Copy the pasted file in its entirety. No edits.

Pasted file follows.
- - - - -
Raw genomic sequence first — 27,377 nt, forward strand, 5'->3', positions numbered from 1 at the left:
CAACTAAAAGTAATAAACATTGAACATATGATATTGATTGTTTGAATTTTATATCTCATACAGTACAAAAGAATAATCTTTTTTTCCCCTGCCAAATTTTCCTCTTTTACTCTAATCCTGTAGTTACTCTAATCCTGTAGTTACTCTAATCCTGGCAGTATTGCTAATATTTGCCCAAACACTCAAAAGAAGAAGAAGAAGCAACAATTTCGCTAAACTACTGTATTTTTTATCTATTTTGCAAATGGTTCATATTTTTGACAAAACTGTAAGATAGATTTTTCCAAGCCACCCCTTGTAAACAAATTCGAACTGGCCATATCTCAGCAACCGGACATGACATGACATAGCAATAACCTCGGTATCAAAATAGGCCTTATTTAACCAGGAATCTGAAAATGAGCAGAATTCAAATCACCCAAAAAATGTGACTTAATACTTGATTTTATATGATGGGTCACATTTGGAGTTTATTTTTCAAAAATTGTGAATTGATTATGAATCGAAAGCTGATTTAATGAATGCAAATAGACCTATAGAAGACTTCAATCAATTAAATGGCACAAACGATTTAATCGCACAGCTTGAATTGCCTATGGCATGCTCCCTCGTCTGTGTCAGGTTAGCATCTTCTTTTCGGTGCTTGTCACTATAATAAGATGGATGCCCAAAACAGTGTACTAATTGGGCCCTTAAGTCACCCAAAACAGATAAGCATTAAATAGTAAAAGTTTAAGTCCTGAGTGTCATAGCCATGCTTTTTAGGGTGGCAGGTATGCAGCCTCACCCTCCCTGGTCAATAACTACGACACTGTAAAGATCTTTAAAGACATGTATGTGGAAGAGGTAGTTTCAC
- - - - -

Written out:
Raw genomic sequence first — 27,377 nt, forward strand, 5'->3', positions numbered from 1 at the left:
CAACTAAAAGTAATAAACATTGAACATATGATATTGATTGTTTGAATTTTATATCTCATACAGTACAAAAGAATAATCTTTTTTTCCCCTGCCAAATTTTCCTCTTTTACTCTAATCCTGTAGTTACTCTAATCCTGTAGTTACTCTAATCCTGGCAGTATTGCTAATATTTGCCCAAACACTCAAAAGAAGAAGAAGAAGCAACAATTTCGCTAAACTACTGTATTTTTTATCTATTTTGCAAATGGTTCATATTTTTGACAAAACTGTAAGATAGATTTTTCCAAGCCACCCCTTGTAAACAAATTCGAACTGGCCATATCTCAGCAACCGGACATGACATGACATAGCAATAACCTCGGTATCAAAATAGGCCTTATTTAACCAGGAATCTGAAAATGAGCAGAATTCAAATCACCCAAAAAATGTGACTTAATACTTGATTTTATATGATGGGTCACATTTGGAGTTTATTTTTCAAAAATTGTGAATTGATTATGAATCGAAAGCTGATTTAATGAATGCAAATAGACCTATAGAAGACTTCAATCAATTAAATGGCACAAACGATTTAATCGCACAGCTTGAATTGCCTATGGCATGCTCCCTCGTCTGTGTCAGGTTAGCATCTTCTTTTCGGTGCTTGTCACTATAATAAGATGGATGCCCAAAACAGTGTACTAATTGGGCCCTTAAGTCACCCAAAACAGATAAGCATTAAATAGTAAAAGTTTAAGTCCTGAGTGTCATAGCCATGCTTTTTAGGGTGGCAGGTATGCAGCCTCACCCTCCCTGGTCAATAACTACGACACTGTAAAGATCTTTAAAGACATGTATGTGGAAGAGGTAGTTTCAC